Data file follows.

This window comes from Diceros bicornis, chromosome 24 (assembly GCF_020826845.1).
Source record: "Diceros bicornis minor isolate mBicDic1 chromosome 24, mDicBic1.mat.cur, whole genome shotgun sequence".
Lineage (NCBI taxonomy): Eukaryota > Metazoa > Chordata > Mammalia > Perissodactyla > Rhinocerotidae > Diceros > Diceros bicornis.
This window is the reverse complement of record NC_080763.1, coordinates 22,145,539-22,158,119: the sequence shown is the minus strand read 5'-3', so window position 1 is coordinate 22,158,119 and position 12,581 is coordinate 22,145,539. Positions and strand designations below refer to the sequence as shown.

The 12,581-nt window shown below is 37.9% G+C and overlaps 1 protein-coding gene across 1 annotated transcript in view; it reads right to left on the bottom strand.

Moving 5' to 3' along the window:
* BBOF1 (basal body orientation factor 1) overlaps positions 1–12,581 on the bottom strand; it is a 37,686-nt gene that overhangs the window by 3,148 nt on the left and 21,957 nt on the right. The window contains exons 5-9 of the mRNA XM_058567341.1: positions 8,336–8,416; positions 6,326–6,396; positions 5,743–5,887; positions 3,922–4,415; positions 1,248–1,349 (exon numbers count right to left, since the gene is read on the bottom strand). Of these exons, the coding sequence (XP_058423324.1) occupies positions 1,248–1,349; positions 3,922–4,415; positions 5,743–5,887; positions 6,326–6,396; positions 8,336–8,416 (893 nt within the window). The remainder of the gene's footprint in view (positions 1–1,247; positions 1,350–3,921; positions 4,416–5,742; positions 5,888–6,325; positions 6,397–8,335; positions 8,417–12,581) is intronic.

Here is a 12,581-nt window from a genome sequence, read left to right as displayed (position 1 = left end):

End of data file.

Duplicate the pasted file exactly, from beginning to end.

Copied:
This window comes from Diceros bicornis, chromosome 24 (assembly GCF_020826845.1).
Source record: "Diceros bicornis minor isolate mBicDic1 chromosome 24, mDicBic1.mat.cur, whole genome shotgun sequence".
Lineage (NCBI taxonomy): Eukaryota > Metazoa > Chordata > Mammalia > Perissodactyla > Rhinocerotidae > Diceros > Diceros bicornis.
This window is the reverse complement of record NC_080763.1, coordinates 22,145,539-22,158,119: the sequence shown is the minus strand read 5'-3', so window position 1 is coordinate 22,158,119 and position 12,581 is coordinate 22,145,539. Positions and strand designations below refer to the sequence as shown.

The 12,581-nt window shown below is 37.9% G+C and overlaps 1 protein-coding gene across 1 annotated transcript in view; it reads right to left on the bottom strand.

Moving 5' to 3' along the window:
* BBOF1 (basal body orientation factor 1) overlaps positions 1–12,581 on the bottom strand; it is a 37,686-nt gene that overhangs the window by 3,148 nt on the left and 21,957 nt on the right. The window contains exons 5-9 of the mRNA XM_058567341.1: positions 8,336–8,416; positions 6,326–6,396; positions 5,743–5,887; positions 3,922–4,415; positions 1,248–1,349 (exon numbers count right to left, since the gene is read on the bottom strand). Of these exons, the coding sequence (XP_058423324.1) occupies positions 1,248–1,349; positions 3,922–4,415; positions 5,743–5,887; positions 6,326–6,396; positions 8,336–8,416 (893 nt within the window). The remainder of the gene's footprint in view (positions 1–1,247; positions 1,350–3,921; positions 4,416–5,742; positions 5,888–6,325; positions 6,397–8,335; positions 8,417–12,581) is intronic.

Here is a 12,581-nt window from a genome sequence, read left to right as displayed (position 1 = left end):